- Solar physics: solar activity and its consequences within the solar system; emergence and evolution of solar magnetic fields; solar eruptions; solar wind formation
- Space plasma physics: local space environment, including physics of the heliosphere and terrestrial magnetosphere; magnetic reconnection, radiation belt and auroral particle acceleration; space weather
- Photon and particle detector development: particle detectors; charge-coupled devices; sub Kelvin cryo-coolers for space and ground based applications
- Weather and climate extremes: drivers, modelling and predictions for tropical and extra-topical storms; precipitation and temperature extremes worldwide; solar activity and cold winters.
- System engineering: system modelling and optimisation, risk modelling and management, technology planning, project management, defining system engineering.
NERC and STFC studentships may be available.
Scholarships relevant to this department are displayed below. For a comprehensive list of the funding opportunities available at UCL, including funding relevant to your nationality, please visit the Scholarships and Funding website.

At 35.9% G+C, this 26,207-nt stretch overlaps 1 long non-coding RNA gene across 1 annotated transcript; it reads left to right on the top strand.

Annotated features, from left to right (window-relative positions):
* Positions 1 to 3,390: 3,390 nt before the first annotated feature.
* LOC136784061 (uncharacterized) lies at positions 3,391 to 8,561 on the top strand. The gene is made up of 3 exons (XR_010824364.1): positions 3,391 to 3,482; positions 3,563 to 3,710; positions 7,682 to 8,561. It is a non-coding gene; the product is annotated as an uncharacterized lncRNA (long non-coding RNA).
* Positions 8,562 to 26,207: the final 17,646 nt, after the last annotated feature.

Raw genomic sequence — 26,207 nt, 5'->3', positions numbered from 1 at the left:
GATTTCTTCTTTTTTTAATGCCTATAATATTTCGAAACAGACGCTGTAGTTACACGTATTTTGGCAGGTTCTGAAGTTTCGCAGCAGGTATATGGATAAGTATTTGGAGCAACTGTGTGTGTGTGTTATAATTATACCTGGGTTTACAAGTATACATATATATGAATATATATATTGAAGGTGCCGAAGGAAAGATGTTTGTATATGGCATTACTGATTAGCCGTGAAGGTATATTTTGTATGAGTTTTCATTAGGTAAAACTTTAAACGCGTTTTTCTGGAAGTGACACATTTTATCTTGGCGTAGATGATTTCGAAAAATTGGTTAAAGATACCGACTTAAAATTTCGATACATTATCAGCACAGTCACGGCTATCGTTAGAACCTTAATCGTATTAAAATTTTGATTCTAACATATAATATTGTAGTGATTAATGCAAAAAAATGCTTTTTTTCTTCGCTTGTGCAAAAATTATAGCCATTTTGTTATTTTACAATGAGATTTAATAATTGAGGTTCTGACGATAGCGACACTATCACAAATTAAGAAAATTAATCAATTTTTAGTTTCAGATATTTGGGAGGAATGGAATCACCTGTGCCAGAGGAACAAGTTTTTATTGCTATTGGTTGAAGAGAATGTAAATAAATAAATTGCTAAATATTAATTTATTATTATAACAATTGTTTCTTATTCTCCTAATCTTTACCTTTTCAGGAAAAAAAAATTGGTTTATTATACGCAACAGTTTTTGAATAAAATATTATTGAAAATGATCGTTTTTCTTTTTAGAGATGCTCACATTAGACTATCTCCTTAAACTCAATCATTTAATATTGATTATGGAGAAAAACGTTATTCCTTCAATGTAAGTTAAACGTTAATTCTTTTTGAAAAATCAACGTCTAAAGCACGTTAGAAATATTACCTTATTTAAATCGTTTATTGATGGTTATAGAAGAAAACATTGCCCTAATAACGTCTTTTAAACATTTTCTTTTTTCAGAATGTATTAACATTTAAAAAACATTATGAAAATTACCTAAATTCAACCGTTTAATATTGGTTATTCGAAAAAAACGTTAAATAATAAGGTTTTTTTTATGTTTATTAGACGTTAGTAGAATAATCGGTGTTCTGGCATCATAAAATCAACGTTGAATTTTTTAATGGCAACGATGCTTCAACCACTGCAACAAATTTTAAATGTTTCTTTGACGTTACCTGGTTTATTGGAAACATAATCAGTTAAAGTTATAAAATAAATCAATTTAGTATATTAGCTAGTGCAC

- Fees, maintenance and travel (Duration of programme)
- Overseas students
- Based on academic merit
More scholarships are listed on the Scholarships and Funding website
Recent graduates have taken up academic posts at NASA, the Harvard Smithsonian Astrophysical Observatory, Goddard Space Flight Center, European Space Agency and in academia, but others have entered professional occupations, within areas as diverse as IT and finance.
Top career destinations for this degree
- Specialist Forecaster, Met Office (2011)
- Research Scientist, NASA (2011)